Where to read this book: On a journey, preferably a train journey when you’re on your own and you can read whilst at the same time people watch and observe all walks of life roaming around you.

Refreshments: This was a strange one. The subject and the chilling nature of the story doesn’t really prompt one to reach for the biscuit tin however, a cup of tea would probably help.


The Appointment is a clever and chilling monologue told from the voice of a young Romanian, clothing-factory worker during the period of Ceausescu’s* totalitarian regime. She has been summoned at 10am sharp and it’s not the first time. Her crime? Sewing notes into the linings of men’s suits bound for Italy begging the question, ‘Marry me’, with her name and address. As she rides the tram towards her interrogation the story circumnavigates throughout her life and how she ended up in her situation. There’s her best-friend Lilli, shot while trying to flee to Hungary; her violent first husband, Major Albu, her interrogator, who begins each session with a painful wet kiss on her fingers and Paul, a woeful alcoholic but her lover and the one person she can trust. In her distraction and due to the unpredicatability of her fellow passengers, she misses her stop and finds herself on an unfamiliar street. It is here the fear of the appointment is put into perspective as she realises how endless the oppression is of the Ceausecu regime.

Strangely as I am just about to write this review I’ve only just realised I don’t think you’re ever given our narrator’s name, which is, I can only presume, a conscious decision of Müller and one that puts the totalitarian Communist regime into even more of a chilling perspective.

The style of writing that Müller adopts, and by this I mean the detailed descriptive passages, provide you with an exceptionally visual experience whilst reading. The exact detailing of our narrator’s superstitiouns and resultant habits that she carries out before each ‘appointment’ is an education in fear. Similarly the frequent return to the event of Albu’s kiss, “Paul and I have rehearsed the kiss…I learned not to crook my hands…the knuckles can block his gums… then the pain at my fingernails and slobber on my hand aren’t so humiliating.”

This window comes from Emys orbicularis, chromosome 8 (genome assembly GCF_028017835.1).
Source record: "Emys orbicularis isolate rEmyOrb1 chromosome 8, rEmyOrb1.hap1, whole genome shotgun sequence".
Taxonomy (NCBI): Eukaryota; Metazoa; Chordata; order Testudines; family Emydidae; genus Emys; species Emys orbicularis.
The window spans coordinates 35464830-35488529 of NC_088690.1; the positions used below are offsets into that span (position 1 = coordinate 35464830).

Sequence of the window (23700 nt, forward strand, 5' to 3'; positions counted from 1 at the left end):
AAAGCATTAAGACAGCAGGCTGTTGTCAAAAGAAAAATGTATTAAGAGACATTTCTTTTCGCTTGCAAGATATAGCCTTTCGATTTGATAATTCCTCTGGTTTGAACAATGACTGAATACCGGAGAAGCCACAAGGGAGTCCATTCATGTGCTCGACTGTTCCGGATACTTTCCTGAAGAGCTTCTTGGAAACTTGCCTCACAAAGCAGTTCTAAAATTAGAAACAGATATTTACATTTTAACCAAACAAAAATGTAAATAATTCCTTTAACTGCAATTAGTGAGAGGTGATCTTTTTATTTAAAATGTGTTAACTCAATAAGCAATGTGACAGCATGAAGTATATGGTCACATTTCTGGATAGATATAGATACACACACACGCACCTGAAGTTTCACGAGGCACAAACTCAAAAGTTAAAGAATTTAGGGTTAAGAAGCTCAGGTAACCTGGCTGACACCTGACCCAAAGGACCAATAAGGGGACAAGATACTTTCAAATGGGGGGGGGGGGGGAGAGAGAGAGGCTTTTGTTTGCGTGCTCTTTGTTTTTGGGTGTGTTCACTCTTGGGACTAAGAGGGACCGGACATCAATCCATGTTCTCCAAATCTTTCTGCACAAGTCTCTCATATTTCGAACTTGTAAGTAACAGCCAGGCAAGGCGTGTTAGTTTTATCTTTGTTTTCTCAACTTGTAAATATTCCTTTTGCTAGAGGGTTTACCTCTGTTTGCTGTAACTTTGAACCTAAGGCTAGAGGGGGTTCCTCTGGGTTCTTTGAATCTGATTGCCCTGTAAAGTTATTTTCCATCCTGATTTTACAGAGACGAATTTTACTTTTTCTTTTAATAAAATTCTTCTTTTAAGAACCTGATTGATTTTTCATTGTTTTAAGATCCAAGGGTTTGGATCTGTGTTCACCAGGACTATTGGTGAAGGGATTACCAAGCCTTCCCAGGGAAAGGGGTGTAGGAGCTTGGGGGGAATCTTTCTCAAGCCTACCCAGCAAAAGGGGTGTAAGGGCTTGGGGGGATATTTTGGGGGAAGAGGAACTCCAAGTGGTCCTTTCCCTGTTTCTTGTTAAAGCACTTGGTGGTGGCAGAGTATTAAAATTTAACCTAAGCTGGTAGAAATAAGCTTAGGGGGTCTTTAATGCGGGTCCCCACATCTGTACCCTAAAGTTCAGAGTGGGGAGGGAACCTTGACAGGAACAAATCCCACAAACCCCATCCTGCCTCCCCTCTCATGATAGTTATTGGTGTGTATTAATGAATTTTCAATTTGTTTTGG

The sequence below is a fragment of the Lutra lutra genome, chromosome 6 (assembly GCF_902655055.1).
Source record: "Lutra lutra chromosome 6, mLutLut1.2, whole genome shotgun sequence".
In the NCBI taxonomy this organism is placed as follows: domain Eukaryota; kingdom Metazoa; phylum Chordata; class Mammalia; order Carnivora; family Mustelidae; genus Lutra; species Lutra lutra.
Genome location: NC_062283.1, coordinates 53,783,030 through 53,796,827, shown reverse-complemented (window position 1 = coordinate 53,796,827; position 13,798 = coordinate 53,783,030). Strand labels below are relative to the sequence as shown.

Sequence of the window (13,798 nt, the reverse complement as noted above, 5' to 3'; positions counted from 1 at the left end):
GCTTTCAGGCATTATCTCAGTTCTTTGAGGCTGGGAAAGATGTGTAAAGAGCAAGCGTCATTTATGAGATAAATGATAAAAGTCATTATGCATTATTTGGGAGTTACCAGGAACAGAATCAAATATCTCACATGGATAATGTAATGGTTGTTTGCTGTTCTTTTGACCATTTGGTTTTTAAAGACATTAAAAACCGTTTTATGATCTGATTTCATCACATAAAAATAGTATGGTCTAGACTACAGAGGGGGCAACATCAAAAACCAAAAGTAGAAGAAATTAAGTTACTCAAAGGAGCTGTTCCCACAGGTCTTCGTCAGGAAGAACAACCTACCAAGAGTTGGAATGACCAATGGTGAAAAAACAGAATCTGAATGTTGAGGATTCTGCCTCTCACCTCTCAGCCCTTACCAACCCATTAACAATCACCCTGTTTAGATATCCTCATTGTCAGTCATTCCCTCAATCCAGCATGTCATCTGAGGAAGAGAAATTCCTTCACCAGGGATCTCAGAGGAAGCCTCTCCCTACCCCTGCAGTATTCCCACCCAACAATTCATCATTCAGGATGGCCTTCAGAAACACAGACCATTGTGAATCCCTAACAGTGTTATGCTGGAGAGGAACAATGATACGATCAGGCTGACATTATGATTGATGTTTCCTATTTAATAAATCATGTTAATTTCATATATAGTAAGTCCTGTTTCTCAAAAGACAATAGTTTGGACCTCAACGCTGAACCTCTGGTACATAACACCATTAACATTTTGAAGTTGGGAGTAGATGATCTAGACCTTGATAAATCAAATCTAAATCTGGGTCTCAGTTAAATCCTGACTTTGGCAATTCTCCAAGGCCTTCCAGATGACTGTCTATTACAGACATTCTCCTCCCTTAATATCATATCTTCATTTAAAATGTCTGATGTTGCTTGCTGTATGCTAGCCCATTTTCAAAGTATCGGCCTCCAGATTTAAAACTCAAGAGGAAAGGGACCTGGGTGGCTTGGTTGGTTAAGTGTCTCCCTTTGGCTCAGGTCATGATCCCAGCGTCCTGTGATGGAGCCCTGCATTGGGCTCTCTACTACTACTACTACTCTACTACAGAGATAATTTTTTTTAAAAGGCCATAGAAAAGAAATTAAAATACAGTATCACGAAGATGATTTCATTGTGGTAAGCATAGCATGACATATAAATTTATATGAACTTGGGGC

This is a novel that takes you on a fractured journey, instigated by the tram ride, jumping between memories and time without any clear distinction or indiction of where you’ll end up next. Throughout the novel she remembers her father’s indiscretions with a person Müller calls “the woman with the braid” and how she wished to take that woman’s place, she remembers her own indiscretions with Nelu, the garment factory supervisor, how she met Paul, at a flea market where she sold the wedding ring her first husband had given her, her former father-in-law, a man she refers to as “the Perfumed Commissar.” The list is endless and with each piece of shrapnel taken from her fractured memory a beautifully woven and rather harrowing story is created

It’s refreshing that this story doesn’t shy away from unpleasantness, this might be quite obvious from the subject matter, however, Müller throws out unexpectedly frank statements and ideas that are often shocking. The idea I found the most astute when describing living in this type of society was a rather unpleasant public toilet scene; “I could here the people outside…In here it was safe… not until I was back outside did I become a piece of human filth.” A second passage that was equally poignant for me was a conversation she has with her late father when talking about kissing a statue of Jesus, “They light up around your mouth when you die…you can enter paradise…and the kisses we give each other?… they don’t light up because they do go away.”

If you are a fan of stories with a clear plot, story line or even a real hero then this is definitely not for you – however the rest of you I can say with confidence will find it to be unnervingly brilliant.

Rating: 9 out of 10

* Nicolae Ceausescu was born on January 26, 1918. He met future Romanian leader Gheorghe Gheorghiu-Dej in prison, and succeeded him after his death in 1965. He ruled Romania according to orthodox Communist principles, causing food shortages by forcing the export of most of the country’s agricultural products. The resulting unrest led to the collapse of Ceausescu’s regime and his execution in 1989.